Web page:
From: Joseph Morabito [Email him]
In an interview with MSNBC’s Andrea Mitchell regarding ObamaCare, HHS Secretary Kathleen Sebelius said that there are “..translators available in up to 150 languages to answer questions, help people understand some of the terminology.”
Indeed, in a recent speech to the National League for Nursing 2013 Education Summit , Sebelius explained how she visited one (!) of the call centers and asked "How does this work? How do we answer questions in up to 150 languages?" And I was able to watch a call come in, somebody speaking Mandarin Chinese on the other end of the phone. They didn't know when I was going to be there or what language was going to be asked for. Within 90 seconds we were able to get a translator on the line with the caller and the expert and go through a series of this gentleman's questions in Mandarin Chinese.”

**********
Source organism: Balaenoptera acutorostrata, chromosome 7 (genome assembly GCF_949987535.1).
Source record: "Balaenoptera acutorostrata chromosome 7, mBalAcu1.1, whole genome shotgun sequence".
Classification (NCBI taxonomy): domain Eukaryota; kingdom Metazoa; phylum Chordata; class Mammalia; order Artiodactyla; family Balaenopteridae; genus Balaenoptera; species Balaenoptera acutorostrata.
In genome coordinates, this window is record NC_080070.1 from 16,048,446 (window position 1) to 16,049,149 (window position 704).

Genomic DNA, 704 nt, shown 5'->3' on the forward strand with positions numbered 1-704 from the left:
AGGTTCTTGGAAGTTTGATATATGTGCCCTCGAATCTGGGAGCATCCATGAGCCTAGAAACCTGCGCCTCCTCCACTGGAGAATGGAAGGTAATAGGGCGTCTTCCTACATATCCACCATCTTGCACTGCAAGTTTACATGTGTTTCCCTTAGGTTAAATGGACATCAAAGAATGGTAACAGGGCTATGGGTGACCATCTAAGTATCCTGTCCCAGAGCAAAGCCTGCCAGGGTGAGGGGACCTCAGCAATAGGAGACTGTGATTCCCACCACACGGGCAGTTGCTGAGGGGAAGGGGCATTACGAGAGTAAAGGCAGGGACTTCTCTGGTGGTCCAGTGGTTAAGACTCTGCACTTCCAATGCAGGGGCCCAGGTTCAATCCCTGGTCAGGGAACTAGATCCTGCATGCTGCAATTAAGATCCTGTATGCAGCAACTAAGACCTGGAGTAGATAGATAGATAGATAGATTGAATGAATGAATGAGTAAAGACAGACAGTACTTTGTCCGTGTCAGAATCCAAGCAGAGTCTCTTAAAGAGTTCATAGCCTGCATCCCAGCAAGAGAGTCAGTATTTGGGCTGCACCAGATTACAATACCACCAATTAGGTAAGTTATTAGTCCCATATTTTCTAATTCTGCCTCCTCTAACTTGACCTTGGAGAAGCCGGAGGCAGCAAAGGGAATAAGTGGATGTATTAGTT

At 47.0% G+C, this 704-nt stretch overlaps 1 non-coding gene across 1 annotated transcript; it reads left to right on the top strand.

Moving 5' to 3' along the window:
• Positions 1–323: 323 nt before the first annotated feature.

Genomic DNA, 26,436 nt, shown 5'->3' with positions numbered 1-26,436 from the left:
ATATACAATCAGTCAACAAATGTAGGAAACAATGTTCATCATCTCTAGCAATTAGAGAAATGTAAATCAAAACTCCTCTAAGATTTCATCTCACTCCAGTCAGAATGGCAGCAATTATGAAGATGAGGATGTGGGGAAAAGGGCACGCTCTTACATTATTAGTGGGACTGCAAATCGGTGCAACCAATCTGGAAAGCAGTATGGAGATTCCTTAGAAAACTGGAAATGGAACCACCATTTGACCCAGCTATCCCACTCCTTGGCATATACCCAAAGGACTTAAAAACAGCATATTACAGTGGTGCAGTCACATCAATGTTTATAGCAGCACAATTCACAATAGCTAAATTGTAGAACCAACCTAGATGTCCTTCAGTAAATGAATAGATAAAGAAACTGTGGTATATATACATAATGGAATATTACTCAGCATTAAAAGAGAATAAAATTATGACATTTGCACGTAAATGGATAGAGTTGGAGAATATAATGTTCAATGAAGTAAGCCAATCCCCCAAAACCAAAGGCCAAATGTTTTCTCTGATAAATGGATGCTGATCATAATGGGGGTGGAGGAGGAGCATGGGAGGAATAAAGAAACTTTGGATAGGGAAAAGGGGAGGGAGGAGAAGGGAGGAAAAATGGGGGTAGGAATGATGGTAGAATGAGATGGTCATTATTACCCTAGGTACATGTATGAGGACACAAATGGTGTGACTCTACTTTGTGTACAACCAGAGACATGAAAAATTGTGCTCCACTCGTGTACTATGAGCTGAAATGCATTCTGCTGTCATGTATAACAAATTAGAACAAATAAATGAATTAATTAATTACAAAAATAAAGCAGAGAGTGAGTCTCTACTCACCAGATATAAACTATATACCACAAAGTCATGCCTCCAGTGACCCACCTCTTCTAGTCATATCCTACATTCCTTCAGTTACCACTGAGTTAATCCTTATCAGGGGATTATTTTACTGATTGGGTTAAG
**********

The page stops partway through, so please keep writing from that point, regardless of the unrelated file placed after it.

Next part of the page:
Wow, like totally awesome, man.
So exactly when did this ultimate in deluxe multi-lingual customer service begin?
On August 11, 2000, then President William J. Clinton signed Executive Order 13166 into law. With that act, the federal government became officially multilingual, requiring any entity receiving federal monies to provide services in any language. Private physicians, clinics, and hospitals that accept Medicare and Medicaid must provide, at their own expense, translators for any language spoken by any patient. As Clinton aide Paul Begala once remarked “stroke of the pen, law of the law. Kind of cool.” [True to Form, Clinton Shifts Energies Back To U.S. Focus, By James Bennet, NYT, July 5, 1998]
See previous letters from Joseph Morabito.